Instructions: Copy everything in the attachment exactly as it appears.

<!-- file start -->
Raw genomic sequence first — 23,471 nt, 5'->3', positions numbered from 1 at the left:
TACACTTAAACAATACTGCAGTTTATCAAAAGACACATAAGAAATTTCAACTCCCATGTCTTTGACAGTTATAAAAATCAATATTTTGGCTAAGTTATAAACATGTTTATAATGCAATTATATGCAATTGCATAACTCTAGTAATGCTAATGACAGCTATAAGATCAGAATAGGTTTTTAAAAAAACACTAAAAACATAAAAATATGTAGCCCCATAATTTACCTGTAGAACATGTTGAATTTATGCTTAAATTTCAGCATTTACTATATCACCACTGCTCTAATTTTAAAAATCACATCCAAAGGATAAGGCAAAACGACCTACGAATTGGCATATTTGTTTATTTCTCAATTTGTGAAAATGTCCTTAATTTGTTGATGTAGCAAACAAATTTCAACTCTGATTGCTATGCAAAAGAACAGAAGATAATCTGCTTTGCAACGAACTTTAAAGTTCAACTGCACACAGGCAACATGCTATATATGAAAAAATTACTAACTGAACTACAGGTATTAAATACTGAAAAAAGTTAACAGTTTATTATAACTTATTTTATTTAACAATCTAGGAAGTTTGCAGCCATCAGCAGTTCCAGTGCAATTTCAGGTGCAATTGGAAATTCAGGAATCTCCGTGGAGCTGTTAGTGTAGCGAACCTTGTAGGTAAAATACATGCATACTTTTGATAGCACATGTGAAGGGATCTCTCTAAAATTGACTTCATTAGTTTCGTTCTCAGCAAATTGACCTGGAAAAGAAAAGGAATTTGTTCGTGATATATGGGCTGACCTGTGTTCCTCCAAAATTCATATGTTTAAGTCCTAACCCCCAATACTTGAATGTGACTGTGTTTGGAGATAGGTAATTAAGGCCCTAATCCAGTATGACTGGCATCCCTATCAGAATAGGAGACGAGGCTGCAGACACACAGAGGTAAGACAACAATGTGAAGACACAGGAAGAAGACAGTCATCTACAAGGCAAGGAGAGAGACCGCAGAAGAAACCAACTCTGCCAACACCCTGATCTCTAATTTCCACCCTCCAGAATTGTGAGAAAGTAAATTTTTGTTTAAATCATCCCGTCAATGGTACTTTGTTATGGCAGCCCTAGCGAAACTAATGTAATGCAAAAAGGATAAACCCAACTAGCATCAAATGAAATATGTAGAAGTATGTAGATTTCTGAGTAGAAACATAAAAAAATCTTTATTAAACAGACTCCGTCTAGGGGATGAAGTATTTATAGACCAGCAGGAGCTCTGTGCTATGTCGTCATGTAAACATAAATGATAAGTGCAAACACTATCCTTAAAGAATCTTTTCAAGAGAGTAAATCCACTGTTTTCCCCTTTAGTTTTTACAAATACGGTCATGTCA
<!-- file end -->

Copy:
Raw genomic sequence first — 23,471 nt, 5'->3', positions numbered from 1 at the left:
TACACTTAAACAATACTGCAGTTTATCAAAAGACACATAAGAAATTTCAACTCCCATGTCTTTGACAGTTATAAAAATCAATATTTTGGCTAAGTTATAAACATGTTTATAATGCAATTATATGCAATTGCATAACTCTAGTAATGCTAATGACAGCTATAAGATCAGAATAGGTTTTTAAAAAAACACTAAAAACATAAAAATATGTAGCCCCATAATTTACCTGTAGAACATGTTGAATTTATGCTTAAATTTCAGCATTTACTATATCACCACTGCTCTAATTTTAAAAATCACATCCAAAGGATAAGGCAAAACGACCTACGAATTGGCATATTTGTTTATTTCTCAATTTGTGAAAATGTCCTTAATTTGTTGATGTAGCAAACAAATTTCAACTCTGATTGCTATGCAAAAGAACAGAAGATAATCTGCTTTGCAACGAACTTTAAAGTTCAACTGCACACAGGCAACATGCTATATATGAAAAAATTACTAACTGAACTACAGGTATTAAATACTGAAAAAAGTTAACAGTTTATTATAACTTATTTTATTTAACAATCTAGGAAGTTTGCAGCCATCAGCAGTTCCAGTGCAATTTCAGGTGCAATTGGAAATTCAGGAATCTCCGTGGAGCTGTTAGTGTAGCGAACCTTGTAGGTAAAATACATGCATACTTTTGATAGCACATGTGAAGGGATCTCTCTAAAATTGACTTCATTAGTTTCGTTCTCAGCAAATTGACCTGGAAAAGAAAAGGAATTTGTTCGTGATATATGGGCTGACCTGTGTTCCTCCAAAATTCATATGTTTAAGTCCTAACCCCCAATACTTGAATGTGACTGTGTTTGGAGATAGGTAATTAAGGCCCTAATCCAGTATGACTGGCATCCCTATCAGAATAGGAGACGAGGCTGCAGACACACAGAGGTAAGACAACAATGTGAAGACACAGGAAGAAGACAGTCATCTACAAGGCAAGGAGAGAGACCGCAGAAGAAACCAACTCTGCCAACACCCTGATCTCTAATTTCCACCCTCCAGAATTGTGAGAAAGTAAATTTTTGTTTAAATCATCCCGTCAATGGTACTTTGTTATGGCAGCCCTAGCGAAACTAATGTAATGCAAAAAGGATAAACCCAACTAGCATCAAATGAAATATGTAGAAGTATGTAGATTTCTGAGTAGAAACATAAAAAAATCTTTATTAAACAGACTCCGTCTAGGGGATGAAGTATTTATAGACCAGCAGGAGCTCTGTGCTATGTCGTCATGTAAACATAAATGATAAGTGCAAACACTATCCTTAAAGAATCTTTTCAAGAGAGTAAATCCACTGTTTTCCCCTTTAGTTTTTACAAATACGGTCATGTCA